We are already one-sixth of the way through 2023, with the calendar clicking over into March.
So far the year has followed on a largely similar trajectory to what we saw in 2022, with interest rates increasing, and property prices continuing to fall, while in the pink diamond space, we continue to see robust pricing, even if demand has understandably eased back somewhat.
In our latest article, we circle back to a topic that is front page news, and top of mind for most people these days.
And that topic is inflation, with many of us living through what looks like the first prolonged period of significant consumer price rises that we’ve ever experienced.
It’s felt at the supermarket, the petrol station, and for those of us with mortgages, when our monthly repayments are taken from our bank accounts.
It’s also had, and likely will continue to have, a profound impact on asset markets, and the way people manage their money, both in 2023 and beyond, as investors try to make sense of this new threat, and how to stay ahead of it.
Given their track record, we are certain pink diamonds will be part of the solution many investors reach for, as we explain below.
Is inflation here to stay?
Since the middle of last year, markets have been convinced that inflation in the United States, and indeed around most of the developed world, was about to crash, with the circa 10% spike in prices that we saw a largely temporary phenomenon.
It’s understandable why this happened, or why market participants believed this, with a handful of factors contributing, including:
- A crash in global shipping rates, with some metrics suggesting these costs have fallen by as much as 80% in recent times.
- A fall in prices for some key commodities, including oil, which has fallen from more than USD $115 per barrel to closer to USD $75 per barrel between May of last year and today.
- Economic concerns, with declining consumer confidence, higher mortgage rates, inverted yield curves and the like all contributing to a belief that the economy is headed toward, or is indeed in to, a recession, which should be deflationary, rather than inflationary.
Last but not least, the inflation data itself has declined, in terms of the year on year increases we are seeing, with headline inflation in the United States dropping from more than 9% per annum in and around the middle of last year, to ‘just’ 6.4% in the year to end January 2023.
Look at the picture through this lens, and many remain convinced that the inflation beast is largely tamed, which will allow central banks to soon stop with the interest rate increases they’ve been passing through, and maybe even begin cutting them before the year is out.
While we don’t claim to have any special insight, we wouldn’t be so certain that inflation will soon ease off. The chart below, which shows a range of inflation indicators, highlights our concern.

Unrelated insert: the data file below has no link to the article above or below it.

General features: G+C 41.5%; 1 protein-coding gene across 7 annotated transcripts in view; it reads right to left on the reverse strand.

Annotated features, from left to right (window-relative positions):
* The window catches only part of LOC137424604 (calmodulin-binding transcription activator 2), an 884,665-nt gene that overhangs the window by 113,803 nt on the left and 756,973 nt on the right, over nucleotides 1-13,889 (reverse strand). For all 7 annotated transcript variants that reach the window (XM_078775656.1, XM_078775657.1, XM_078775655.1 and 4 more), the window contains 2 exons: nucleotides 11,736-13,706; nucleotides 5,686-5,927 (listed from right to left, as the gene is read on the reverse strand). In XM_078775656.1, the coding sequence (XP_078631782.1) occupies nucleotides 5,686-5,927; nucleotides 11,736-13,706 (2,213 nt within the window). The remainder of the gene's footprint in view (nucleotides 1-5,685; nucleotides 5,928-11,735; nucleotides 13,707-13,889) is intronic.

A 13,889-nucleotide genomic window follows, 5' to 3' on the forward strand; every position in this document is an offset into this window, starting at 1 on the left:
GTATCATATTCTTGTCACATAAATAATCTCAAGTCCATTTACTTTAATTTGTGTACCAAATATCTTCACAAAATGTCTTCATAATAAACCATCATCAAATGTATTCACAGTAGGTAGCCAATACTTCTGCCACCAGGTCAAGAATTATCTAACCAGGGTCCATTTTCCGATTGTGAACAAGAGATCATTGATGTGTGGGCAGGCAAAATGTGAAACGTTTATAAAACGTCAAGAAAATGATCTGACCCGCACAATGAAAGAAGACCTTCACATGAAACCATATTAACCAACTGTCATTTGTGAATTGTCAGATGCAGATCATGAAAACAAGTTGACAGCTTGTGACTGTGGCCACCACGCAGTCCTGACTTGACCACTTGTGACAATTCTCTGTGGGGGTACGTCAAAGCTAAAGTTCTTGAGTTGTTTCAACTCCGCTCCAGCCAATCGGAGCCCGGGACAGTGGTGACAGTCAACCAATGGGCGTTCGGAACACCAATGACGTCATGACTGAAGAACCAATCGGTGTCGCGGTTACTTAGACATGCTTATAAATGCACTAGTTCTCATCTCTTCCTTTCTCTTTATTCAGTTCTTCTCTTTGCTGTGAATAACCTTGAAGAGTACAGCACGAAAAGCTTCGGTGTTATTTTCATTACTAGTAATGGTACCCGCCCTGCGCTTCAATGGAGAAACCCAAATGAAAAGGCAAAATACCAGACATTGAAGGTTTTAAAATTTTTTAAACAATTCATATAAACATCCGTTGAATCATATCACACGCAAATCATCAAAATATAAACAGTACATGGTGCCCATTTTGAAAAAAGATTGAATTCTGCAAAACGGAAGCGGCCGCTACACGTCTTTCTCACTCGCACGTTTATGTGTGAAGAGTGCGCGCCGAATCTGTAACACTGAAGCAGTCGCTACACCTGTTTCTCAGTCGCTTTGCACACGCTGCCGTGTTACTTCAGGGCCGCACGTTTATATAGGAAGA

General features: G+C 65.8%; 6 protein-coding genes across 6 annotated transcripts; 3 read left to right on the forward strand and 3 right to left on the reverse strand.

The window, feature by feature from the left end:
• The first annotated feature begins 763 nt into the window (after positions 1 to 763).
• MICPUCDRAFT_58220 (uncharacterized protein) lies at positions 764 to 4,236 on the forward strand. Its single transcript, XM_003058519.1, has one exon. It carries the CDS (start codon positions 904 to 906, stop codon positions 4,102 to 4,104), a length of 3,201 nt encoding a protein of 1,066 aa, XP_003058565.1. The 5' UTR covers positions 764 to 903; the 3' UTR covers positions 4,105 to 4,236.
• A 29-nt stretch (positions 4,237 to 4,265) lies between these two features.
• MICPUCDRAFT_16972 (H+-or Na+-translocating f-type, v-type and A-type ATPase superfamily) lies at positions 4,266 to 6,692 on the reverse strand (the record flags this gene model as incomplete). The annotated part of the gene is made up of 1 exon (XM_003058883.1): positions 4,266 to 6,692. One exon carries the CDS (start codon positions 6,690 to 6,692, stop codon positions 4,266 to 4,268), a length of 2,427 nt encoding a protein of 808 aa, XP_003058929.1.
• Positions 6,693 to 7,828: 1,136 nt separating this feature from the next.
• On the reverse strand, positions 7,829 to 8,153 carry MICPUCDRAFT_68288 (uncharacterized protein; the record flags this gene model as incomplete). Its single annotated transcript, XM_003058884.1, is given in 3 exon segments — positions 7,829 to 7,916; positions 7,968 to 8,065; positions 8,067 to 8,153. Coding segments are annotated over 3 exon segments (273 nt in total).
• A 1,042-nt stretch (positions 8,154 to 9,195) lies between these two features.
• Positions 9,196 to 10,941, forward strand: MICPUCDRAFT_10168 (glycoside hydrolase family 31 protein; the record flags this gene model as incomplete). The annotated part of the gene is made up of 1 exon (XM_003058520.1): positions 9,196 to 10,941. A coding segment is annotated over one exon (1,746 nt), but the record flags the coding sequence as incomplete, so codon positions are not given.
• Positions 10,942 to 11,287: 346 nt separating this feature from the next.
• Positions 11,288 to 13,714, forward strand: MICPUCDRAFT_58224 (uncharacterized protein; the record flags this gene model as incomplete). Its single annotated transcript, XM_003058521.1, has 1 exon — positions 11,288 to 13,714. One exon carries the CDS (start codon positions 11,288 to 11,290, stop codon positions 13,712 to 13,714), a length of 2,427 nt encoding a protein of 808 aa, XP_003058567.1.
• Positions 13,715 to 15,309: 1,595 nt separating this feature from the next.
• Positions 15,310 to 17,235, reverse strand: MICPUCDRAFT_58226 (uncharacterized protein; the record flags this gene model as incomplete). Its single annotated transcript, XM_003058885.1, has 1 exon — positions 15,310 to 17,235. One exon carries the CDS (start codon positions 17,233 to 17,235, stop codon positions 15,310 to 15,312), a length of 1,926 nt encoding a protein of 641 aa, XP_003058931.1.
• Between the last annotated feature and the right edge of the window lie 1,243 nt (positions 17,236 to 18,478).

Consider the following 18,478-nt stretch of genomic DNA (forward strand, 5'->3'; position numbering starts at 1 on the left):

Median Consumer Price Index
While headline inflation (the yellow line) is falling, the median CPI figure continues to increase on a year on year basis, and was last sitting at just over 7.1%
That’s still a huge number. Combine this with other inflation indicators, including wages, which suggest price rises are beginning to accelerate again, and there is good reason to suspect that we will be dealing with above average rates of inflation for years to come.
This will likely be very bad for traditional asset markets and investments.
It will also likely be very good for inflation sensitive assets, which is where pink diamonds kick in.
Why pink diamonds?
It’s entirely logical that pink diamonds would be not only an effective inflation hedge (i.e. something that keeps up with rising consumer prices), but an outperformer, often outpacing inflation rates even when they are rising quite rapidly.
After all, pink diamonds are finite assets, unlike financial assets which can sometimes simply be created on paper.
They are also expensive, and very difficult to find, process and turn into marketable and tradable investments, which adds to their value.
Finally, and perhaps most importantly, pink diamonds have a great track record of outperformance both over the long-term (witness their circa 600% price rise in the fifteen years to 2020), as well their supercharged returns since the COVID pandemic and subsequent inflation burst that we’ve seen over the last three years.
In truth, an environment of high inflation will likely be positive for a range of non-traditional assets, though many of these other non-traditional assets are also highly volatile, making them harder to hold through the ups and downs that markets inevitably throw at us.
Very few offer the inflation protection, and the stability that pink diamonds can offer investors, which is why these truly scarce, and unique assets, are set to find favour in the portfolios of more investors for some time to come.
As always, we hope you’ve enjoyed this week’s edition of “In the Loupe” and we look forward to any questions or comments you may have.